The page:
NDP candidates test out French-language chops

QUEBEC — The NDP leadership candidates had their French-language skills put to the test at a leadership debate Sunday in Quebec, where the party is hoping to regain the momentum that led to its official opposition status.

QUEBEC — The NDP leadership candidates had their French-language skills put to the test at a leadership debate Sunday in Quebec, where the party is hoping to regain the momentum that led to its official opposition status.

There were few heated exchanges in the debate, aside from a few notable jabs by party strategist Brian Topp to fellow leadership candidates Paul Dewar and Martin Singh.

Topp himself acknowledged the cordial tone of the debate, held before a few hundred people in a Quebec City hall.

“If there’s one thing we learned from the Liberals, it’s that we shouldn’t have a civil war in our party,” Topp told reporters afterward. “We try to not be too mean to each other.”

While the focus of the debate was Canada’s role in the world, there weren’t many clear disagreements over foreign policy as some of the candidates struggled to express themselves in French.

French skills are expected to be an important factor in the leadership race, with the party losing ground in opinion polls in Quebec since grabbing 59 seats in last May’s election.

The leadership debate was the first to take place in French, with only a brief segment in English during the 90-minute session.

NDP deputy leader Thomas Mulcair and former party president Brian Topp appeared most comfortable, while Ottawa MP Paul Dewar had trouble at times.

Dewar faced questions from Topp over his decision to appoint fellow NDP MP Charlie Angus, another anglophone, as deputy leader of his campaign.

Toronto MP Peggy Nash also took aim at Dewar over the issue, stressing the party should recognize the support it received from Quebec in the last election.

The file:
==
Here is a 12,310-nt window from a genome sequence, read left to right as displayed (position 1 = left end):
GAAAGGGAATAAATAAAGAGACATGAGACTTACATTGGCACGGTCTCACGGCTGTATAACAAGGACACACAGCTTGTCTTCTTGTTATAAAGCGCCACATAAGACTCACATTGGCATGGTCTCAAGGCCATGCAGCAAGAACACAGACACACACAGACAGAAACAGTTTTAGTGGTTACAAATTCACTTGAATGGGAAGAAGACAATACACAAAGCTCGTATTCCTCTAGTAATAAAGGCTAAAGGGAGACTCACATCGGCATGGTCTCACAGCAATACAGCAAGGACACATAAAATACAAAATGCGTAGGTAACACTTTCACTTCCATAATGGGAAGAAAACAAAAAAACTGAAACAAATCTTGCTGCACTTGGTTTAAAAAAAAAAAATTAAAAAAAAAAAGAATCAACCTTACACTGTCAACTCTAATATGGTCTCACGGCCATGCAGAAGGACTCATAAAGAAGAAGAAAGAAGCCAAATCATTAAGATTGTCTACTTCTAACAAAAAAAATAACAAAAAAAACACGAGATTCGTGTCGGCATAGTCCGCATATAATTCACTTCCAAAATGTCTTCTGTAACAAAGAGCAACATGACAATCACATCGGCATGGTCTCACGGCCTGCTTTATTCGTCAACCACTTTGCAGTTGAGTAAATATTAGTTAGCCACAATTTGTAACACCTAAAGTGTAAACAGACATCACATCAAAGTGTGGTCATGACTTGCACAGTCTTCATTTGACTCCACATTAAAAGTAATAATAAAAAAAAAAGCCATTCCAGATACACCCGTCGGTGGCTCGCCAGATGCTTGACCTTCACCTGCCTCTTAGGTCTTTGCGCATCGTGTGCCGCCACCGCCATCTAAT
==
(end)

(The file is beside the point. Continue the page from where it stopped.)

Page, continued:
“It is for him to determine whether (the appointment of Angus) is respectful to Quebec, but I think the diversity of our country is very important,” she told reporters afterward.

Dewar shot back at Topp saying he doesn’t even have a seat in the House of Commons, and questioned what he would do if he lost in a by-election.

Mulcair, meanwhile, played up his Quebec ties right from the start, recalling his experience as a cabinet minister in the provincial Liberal government before making the jump to federal politics.

With Romeo Saganash dropping out on Friday, there are now seven candidates in the running to succeed Jack Layton.

The other candidates are British Columbia MP Nathan Cullen, businessman Martin Singh, and Manitoba MP Niki Ashton, the youngest candidate in the race, who has a solid grasp of French.

Speaking with reporters, Topp acknowledged the NDP could do more in Quebec, saying the party should have taken a stronger stance when the Conservative government appointed an auditor general who can’t speak French.

Topp said the new leader will have to work hard to prove to Quebecers they made the right choice in the last election.

“We will have three years to do the job of four years,” he said. “It’s tough, but that’s the consequence of losing your leader.”

This was the third of six debates before a March convention in Toronto, where the party will select Layton’s permanent successor.

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